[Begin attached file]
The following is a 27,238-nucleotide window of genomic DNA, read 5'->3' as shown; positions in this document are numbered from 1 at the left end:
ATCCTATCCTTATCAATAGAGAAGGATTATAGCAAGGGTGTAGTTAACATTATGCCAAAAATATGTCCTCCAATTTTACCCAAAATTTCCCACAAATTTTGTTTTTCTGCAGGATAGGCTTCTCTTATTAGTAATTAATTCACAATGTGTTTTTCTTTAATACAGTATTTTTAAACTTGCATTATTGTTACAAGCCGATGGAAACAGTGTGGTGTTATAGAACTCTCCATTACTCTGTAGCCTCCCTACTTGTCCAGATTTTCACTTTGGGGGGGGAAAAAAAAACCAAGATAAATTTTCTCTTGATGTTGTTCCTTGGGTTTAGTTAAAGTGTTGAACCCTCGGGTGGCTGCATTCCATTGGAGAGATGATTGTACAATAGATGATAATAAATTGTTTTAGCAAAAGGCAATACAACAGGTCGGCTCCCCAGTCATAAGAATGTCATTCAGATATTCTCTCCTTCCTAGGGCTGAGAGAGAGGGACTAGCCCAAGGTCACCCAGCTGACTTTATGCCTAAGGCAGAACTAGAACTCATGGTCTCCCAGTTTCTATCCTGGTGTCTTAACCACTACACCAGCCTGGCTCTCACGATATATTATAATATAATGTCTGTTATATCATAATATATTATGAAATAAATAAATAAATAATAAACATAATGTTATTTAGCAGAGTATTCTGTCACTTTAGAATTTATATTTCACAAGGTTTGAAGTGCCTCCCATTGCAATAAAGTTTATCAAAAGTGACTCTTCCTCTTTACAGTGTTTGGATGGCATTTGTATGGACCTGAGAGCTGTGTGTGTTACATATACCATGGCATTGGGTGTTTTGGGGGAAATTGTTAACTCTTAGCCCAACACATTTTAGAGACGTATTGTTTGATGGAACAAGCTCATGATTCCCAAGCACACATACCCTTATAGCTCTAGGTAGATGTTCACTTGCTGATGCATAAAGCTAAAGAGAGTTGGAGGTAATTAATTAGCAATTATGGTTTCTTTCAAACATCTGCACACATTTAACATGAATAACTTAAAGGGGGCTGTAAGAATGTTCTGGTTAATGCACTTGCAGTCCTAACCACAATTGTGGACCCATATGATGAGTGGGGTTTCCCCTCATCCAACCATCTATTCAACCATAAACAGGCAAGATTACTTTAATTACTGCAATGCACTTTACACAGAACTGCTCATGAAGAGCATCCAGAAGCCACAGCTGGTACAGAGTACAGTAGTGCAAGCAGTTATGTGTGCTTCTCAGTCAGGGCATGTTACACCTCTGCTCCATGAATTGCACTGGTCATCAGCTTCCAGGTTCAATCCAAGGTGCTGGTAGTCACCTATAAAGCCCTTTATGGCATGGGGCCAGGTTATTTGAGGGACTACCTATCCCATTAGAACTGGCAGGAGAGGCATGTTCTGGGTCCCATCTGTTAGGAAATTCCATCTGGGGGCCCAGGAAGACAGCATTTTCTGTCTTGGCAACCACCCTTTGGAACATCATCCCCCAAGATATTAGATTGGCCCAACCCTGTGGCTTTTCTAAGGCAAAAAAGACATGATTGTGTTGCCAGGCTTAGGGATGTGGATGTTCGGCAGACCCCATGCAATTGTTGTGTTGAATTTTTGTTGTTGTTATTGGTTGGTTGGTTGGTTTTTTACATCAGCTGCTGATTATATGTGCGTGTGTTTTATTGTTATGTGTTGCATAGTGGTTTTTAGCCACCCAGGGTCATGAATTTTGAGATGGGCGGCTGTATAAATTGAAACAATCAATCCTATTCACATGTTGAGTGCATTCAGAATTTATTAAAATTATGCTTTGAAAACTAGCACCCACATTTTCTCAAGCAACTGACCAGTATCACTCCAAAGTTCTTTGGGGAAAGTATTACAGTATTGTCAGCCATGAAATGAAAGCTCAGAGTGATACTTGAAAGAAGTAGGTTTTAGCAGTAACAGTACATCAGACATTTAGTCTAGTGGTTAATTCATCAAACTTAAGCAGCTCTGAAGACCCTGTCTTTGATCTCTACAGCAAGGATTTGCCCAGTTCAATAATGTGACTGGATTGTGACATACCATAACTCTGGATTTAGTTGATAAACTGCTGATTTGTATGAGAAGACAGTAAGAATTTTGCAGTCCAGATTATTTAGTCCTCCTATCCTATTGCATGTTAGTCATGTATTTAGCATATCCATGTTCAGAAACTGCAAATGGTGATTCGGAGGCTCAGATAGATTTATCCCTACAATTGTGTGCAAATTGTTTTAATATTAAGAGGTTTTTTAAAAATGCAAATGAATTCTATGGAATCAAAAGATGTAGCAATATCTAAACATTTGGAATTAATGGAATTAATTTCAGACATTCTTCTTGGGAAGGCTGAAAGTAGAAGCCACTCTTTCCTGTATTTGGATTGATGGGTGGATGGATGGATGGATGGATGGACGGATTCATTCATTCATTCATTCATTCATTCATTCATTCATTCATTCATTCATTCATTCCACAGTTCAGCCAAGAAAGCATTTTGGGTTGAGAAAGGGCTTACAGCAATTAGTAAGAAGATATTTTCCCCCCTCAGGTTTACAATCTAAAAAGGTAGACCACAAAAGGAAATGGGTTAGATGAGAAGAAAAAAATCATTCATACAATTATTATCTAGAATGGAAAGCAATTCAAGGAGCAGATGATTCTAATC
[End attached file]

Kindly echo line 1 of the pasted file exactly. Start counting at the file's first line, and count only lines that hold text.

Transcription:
The following is a 27,238-nucleotide window of genomic DNA, read 5'->3' as shown; positions in this document are numbered from 1 at the left end: